There’s dual 4G with those double-SIMs, Bluetooth 5.0, NFC for your card payments, aGPS, dual-band WiFi and AI tech to make your photos look sharp and vivid.
Aside from the GUI, a nice feature is the “Digital Balance” option in the settings. This shows just how much screen time you’re using. You can also set app limits, time limits and when it’s time for bed. When you set this up you’ll need to choose if this is your own phone or your child’s handset, setting time limits for usage which are only bypassed with your approval. If you have a Huawei ID, you can apparently do more with this, but when I clicked into the setting it went to the Chinese version of the website and I got a bit lost. That said, this is a pre-release handset so I’m hoping that there’s going to be some sort of remote management for the phone, so that you can approve remotely (a bit like the Apple iPhones) – currently you have to enter a PIN on the phone itself from what I can see on this one.
On some of these shots you may have noticed that the navigation buttons are slightly off-centre. This immediately triggered my OCD but, after fiddling around in the settings trying to centre them, I realised that perhaps the off-set nature is by design, and means that your thumb can reach down without you losing hold of the phone. I’ve seen other handsets with this centred though so it could be because I’m using an early device. You’ll see a fourth button pop up in some parts of the GUI, and you can alter how many buttons you have and in which order they appear through the settings.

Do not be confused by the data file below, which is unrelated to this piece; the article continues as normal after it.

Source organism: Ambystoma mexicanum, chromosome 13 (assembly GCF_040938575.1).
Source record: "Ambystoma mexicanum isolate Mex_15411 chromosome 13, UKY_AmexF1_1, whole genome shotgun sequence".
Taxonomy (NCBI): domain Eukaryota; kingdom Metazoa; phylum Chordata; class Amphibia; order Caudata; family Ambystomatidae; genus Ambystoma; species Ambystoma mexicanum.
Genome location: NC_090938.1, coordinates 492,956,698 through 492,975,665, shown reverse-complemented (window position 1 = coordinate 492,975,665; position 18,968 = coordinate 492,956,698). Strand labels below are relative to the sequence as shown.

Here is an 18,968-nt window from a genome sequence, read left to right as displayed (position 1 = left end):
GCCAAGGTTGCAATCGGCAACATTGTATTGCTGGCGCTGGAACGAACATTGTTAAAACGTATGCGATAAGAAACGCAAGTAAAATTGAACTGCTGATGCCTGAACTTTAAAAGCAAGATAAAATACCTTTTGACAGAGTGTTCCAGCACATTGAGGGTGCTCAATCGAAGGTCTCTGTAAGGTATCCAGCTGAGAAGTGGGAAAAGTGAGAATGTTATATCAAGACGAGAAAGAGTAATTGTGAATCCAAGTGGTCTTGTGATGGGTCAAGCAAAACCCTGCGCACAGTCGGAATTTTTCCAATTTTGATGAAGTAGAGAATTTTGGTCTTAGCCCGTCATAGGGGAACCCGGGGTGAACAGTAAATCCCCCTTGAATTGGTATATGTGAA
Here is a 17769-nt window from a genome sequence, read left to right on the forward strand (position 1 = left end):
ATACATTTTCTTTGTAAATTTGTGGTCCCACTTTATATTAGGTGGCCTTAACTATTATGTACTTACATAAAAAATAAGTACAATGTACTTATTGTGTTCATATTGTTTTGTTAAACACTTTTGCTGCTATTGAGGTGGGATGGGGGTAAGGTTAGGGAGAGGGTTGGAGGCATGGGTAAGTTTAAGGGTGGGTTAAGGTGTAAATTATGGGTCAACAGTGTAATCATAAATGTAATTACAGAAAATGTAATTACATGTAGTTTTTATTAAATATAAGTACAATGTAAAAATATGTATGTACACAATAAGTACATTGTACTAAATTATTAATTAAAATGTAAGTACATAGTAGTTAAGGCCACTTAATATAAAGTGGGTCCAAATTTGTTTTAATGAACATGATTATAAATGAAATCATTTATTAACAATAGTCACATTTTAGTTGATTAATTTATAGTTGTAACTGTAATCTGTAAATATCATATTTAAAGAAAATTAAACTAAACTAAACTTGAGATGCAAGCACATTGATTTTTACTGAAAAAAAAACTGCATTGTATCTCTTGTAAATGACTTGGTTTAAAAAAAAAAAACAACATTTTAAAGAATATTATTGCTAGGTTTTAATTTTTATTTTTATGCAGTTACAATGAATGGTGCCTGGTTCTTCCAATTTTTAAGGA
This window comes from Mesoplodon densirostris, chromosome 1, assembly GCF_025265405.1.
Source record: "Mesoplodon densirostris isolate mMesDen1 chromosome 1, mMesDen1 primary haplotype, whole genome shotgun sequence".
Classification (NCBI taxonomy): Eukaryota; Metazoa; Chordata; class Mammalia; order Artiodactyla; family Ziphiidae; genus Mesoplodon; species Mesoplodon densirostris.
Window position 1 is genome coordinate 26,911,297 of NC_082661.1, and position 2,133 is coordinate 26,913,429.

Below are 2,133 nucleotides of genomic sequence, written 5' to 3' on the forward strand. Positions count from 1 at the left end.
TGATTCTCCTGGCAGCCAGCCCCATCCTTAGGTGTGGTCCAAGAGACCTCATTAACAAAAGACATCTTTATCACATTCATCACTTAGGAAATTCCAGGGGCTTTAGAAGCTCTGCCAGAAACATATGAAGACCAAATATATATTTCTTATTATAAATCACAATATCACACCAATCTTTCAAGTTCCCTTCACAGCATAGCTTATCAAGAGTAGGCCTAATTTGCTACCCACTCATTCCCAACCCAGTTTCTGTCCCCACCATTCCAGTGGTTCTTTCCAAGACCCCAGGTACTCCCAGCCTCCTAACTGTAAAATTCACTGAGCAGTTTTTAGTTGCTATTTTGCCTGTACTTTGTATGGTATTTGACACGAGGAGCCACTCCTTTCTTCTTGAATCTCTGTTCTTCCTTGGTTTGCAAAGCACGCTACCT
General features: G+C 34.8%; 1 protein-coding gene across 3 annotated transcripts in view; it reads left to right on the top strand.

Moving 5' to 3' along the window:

It’s a big screen, but you can always reduce it down slightly and it works whether you’re left or right-handed . Great for one-handed work and you won’t need to stretch your fingers when you’re running for a bus.
With the CPU and RAM in this phone, everything is extremely quick. No lag, no slow-down or anything like that. I installed all my usual apps, including Spotify, WhatsApp, Twitter, Plex, SoundCloud, iPlayer, Strava and LinkedIn etc. It all worked very well and you get nicely rounded icons for your apps for the most part.
Add to that the fact that you can easily adjust the appearance of the phone by going into the Themes option. You’d be best here to sign up for a Huawei ID to browse the various themes available. They’re all styled nicely so that you don’t end up with a disjointed appearance, however you can of course adjust the background and so on to a personal picture or anything you download. The Huawei ID will also connect you to a Huawei Cloud system where you can backup various parts of your phone, including WiFi settings, Recordings, photos, calendar appointments, contacts and notes.
Huawei / Honor have also added a one-handed UI, motion control, voice control and a visual shopping application which integrates into the camera. This lets you point your phone at an item so that you can check for prices online. It’ll identify the item and do all the magic.
To keep everything running smoothly you’ll find a Phone Manager which will let you manage your blocked numbers and block rules (you an immediately block “strangers” so that you won’t receive any calls unless they’re a contact).